Andrew (perspectivism) wrote,

novels of the month

Three weeks ago, I picked up four novels.

It had been months since I'd sought out a new novelist. Now that I think of it, I haven't read much fiction in the '00s.

I'm extremely taken by these novels, each in their own way.

Pagan Kennedy's The Exes (1998), summary: a simple story about love colliding with rock-and-roll: Boy meets girl, boy loses girl, boy starts a band with girl...

"We'll have the gossip factor," Lilly, the vocalist, tells her ex-boyfriend Hank, the band's guitarist. "People are going to go nuts trying to figure out how ex-boyfriends and -girlfriends can stand to be around each other enough to be in a band -- that will make us instantly intriguing." And in the rock world that Kennedy creates, they do become intriguing. With another broken couple -- Shaz and Walt -- on bass and drums, the Boston-based Exes get the "buzz" they hoped for and a small taste of success. By avoiding gimmicks, Kennedy comes up with a breezy work that is a knowing and smartly conceived examination of relationships in general, which can be as uplifting as a Motown drum fill or as clumsy as a teenager's first attempt at bar chords.

But Kennedy's finest passages uncover the emotions the band members go through, stripping off their poses and gas station-attendant jackets to reveal their insecurities. Lilly, talented and slightly neurotic, struggles to understand Shaz, a bisexual Pakistani who fears success, and is thrilled when she makes a breakthrough. "You couldn't tie her to you with heavy ropes; you had to use hundreds of spiderwebs instead. You had to sew her to you with invisible thread and a needle made of glass."

Kennedy puts a fresh face on those clich�s. What Nick Hornby did for the insufferable record geek in "High Fidelity," Kennedy does for the touring rock musician: makes him (and her) real and layered. It offers a basic 4/4 beat, something you can groove to, but underneath is a lovely swirl of counter-melodies and sounds that are unfamiliar but engaging. (salonmag)
The Exes is surprisingly similar to The Unbearable Lightness of Being in its styles of internal dialogue in sexual relationships.

Philip Roth's Deception (1990), excerpt:

"He did not fuck her the way you fucked her, for her stories. He fucked her for fucking. You are more interested in listening than in fucking, and Olina is not that interesting to listen to. She is even less interesting to listen to than to fuck."

"I never fucked Olina."

"You're lying to me, my friend."

"She's lying to you, if it's she who told you."

"You fucked her four times. In New York. When we were all such good friends after I arrived from Prague."

"Not even once, Ivan."

"Other men listen patiently as part of the seduction leading up to the fuck. That is why men usually talk to women -- to get them into bed. You get them into bed to talk to them. Other men let them begin their story, then when they believe they have been sufficiently attentive, they gently press the moving mouth down on the erection. Olina told me about you. She repeated it a couple times. She said, 'Why does he keep asking these irritating questions? It is not emotionally conventional to ask so many questions. Do all Americans do this?' "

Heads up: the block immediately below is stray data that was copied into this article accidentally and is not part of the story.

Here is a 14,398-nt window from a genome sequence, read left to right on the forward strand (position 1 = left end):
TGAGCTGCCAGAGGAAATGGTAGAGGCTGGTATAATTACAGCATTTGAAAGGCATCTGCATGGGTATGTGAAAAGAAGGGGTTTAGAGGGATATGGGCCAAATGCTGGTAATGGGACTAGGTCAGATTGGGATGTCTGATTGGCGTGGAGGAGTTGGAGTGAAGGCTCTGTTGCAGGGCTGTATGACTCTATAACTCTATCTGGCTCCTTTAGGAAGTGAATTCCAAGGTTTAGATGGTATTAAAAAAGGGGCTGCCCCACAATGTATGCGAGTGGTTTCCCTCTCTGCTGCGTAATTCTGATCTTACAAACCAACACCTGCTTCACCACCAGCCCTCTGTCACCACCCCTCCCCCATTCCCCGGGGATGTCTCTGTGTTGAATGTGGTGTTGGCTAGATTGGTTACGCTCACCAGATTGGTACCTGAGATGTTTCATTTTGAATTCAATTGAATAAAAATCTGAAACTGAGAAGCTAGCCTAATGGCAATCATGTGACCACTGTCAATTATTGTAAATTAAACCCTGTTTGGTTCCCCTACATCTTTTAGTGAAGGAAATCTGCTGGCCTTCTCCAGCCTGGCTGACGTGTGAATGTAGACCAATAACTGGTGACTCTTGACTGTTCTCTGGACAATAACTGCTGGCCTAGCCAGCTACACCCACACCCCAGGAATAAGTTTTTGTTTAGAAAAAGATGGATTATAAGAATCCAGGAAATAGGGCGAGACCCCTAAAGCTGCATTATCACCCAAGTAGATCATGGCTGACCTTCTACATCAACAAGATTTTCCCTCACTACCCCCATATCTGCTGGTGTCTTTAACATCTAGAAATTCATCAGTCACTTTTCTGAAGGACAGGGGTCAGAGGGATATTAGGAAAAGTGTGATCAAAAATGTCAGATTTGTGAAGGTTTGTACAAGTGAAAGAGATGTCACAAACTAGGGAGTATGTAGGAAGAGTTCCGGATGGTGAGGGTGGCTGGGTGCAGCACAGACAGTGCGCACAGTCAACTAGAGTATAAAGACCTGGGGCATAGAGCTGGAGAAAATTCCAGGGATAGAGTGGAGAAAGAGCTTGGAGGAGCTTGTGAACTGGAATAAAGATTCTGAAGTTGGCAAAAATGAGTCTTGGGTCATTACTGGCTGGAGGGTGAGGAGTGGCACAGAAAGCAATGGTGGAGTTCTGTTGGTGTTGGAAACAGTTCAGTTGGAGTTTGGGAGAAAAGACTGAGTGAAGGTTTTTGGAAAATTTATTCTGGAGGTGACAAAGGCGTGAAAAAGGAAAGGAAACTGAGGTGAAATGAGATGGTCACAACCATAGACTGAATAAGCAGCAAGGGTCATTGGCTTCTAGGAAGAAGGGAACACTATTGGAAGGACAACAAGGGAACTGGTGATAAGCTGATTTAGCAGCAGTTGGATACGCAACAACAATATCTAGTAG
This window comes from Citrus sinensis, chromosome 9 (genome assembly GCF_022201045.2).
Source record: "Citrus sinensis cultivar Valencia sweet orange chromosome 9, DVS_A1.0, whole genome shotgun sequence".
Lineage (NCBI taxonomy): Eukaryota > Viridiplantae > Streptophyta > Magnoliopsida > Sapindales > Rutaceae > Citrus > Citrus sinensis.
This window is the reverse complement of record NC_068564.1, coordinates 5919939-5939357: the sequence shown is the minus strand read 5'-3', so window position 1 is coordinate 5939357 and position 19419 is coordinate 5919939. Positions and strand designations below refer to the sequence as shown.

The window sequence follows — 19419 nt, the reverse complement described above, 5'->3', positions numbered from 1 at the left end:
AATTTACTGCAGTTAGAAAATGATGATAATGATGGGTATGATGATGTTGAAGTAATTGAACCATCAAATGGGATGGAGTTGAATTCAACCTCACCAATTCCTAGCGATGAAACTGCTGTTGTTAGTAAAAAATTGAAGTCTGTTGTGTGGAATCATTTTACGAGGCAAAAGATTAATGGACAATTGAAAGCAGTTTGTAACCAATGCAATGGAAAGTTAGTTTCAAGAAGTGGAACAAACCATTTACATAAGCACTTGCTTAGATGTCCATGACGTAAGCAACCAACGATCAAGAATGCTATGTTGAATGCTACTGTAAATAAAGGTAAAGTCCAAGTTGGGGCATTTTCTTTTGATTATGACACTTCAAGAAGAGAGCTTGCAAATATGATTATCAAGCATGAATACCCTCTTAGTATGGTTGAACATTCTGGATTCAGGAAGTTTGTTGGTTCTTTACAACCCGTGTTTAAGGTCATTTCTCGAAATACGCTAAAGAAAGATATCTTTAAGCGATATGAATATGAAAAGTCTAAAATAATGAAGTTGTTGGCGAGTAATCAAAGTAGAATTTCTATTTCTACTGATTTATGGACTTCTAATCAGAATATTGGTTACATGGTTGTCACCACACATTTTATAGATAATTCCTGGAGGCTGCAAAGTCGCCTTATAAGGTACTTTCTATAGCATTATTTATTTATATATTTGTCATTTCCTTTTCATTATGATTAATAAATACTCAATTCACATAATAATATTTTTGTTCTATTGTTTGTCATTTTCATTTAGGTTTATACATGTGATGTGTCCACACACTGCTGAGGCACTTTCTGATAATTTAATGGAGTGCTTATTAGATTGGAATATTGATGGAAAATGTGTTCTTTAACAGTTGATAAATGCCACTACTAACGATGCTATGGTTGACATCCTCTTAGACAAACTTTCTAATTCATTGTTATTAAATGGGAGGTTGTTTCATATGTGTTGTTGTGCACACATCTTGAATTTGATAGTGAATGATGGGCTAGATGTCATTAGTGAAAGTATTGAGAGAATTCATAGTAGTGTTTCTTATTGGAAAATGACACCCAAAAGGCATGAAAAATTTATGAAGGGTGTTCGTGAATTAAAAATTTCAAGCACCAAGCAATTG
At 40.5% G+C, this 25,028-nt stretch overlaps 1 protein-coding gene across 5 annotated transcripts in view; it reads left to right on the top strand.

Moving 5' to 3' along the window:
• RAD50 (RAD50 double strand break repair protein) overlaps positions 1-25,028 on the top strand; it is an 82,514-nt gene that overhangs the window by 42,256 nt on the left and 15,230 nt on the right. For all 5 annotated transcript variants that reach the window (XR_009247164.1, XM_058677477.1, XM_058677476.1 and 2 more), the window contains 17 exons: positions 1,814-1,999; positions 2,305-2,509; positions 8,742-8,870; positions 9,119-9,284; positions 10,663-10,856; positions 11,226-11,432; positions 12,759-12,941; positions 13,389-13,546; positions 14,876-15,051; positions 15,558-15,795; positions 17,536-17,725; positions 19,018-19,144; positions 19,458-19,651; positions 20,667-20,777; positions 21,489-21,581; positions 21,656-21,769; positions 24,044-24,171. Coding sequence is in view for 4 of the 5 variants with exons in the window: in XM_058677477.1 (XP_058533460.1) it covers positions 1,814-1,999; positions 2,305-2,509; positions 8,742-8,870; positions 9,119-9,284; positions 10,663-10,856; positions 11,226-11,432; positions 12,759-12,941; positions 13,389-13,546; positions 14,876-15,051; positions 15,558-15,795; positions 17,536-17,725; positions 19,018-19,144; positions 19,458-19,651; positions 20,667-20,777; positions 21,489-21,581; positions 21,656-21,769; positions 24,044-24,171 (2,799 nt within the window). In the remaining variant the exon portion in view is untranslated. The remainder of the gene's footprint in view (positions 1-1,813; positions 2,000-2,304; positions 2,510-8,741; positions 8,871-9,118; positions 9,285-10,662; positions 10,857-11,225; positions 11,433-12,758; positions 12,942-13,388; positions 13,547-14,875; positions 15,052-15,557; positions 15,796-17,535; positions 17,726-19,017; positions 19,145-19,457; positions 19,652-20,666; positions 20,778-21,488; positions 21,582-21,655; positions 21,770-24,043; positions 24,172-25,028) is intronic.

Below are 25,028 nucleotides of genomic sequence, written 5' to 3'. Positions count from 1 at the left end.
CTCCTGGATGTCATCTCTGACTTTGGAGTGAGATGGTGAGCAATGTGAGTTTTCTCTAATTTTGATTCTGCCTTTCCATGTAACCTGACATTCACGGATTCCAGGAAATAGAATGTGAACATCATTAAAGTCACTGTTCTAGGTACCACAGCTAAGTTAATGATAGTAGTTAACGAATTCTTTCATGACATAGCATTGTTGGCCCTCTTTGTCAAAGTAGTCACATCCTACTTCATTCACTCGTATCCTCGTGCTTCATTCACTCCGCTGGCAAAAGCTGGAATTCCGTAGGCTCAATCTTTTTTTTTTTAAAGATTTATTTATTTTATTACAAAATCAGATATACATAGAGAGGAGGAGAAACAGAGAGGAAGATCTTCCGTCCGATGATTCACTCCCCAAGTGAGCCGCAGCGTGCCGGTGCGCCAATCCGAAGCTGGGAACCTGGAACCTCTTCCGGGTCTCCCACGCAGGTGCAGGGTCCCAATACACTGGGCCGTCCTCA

"Ivan, enough of whatever this is. None of it is true."

"With the nigger it's his prick and with the Jew it's his questions. You are a treacherous bastard who cannot resist a narrative even from the wife of his refugee friend. The stronger the narrative impulse in her, the more captivated you are. And all of this, I must tell you, limits you not only as a friend but as a novelist."

"So my books stink too."

"Play dumb if you like, but you know the truth. You only enter into life to keep the conversation going. Even sex is really at the edge. You are driven not by eros -- you are not driven by anything. Only by this boyish curiosity. Only by this gee-whiz naivete. Here are people -- women -- who do not live life as material but live it soulfully. And for you the more soulful the better. You like it best when they are in posttraumatic shock trying to recover their lives, like Olina fresh from Prague. You like it best when these soulful women can't actually tell their own tales but struggle for access to their story. That is the erotica of it for you. The exotica too. Every woman a fuck, every fuck a Scheherazade. They have not been able to gain access to their story and in the telling of their story there is a kind of compulsion to complete the life -- and their is much pathos in this. Of course it is stirring; just the wash of their sound, the quality of intimate conversation, to you is stirring. What is stirring is not necessarily in the stories but in their urge to make the stories. The undevelopedness, the unplottedness, what is merely latent, that is actuality, you are right. Life before the narrative takes over is life. They try to fill with their words the enormous chasm between the act itself and the narrativizing of it. And you listen and rush to write it down and then ruin it with your rotten fictionalizing."

"How so exactly?"

"Yes, you would expect me to help you perfect your lousy art, you would want to talk about literature, you shitface, having helped yourself to my wife!"

"Cast it in the form of an insult if that makes it more fun. In your eyes, as a writer, what do I do wrong? Tell me..."
The whole novel comes only in dialogue like this. As usual, I added the boldface. Italics, profanity are original. Typing it just now, I almost cut an inflammatory phrase or two above -- but I chose to keep the author's intended flow.
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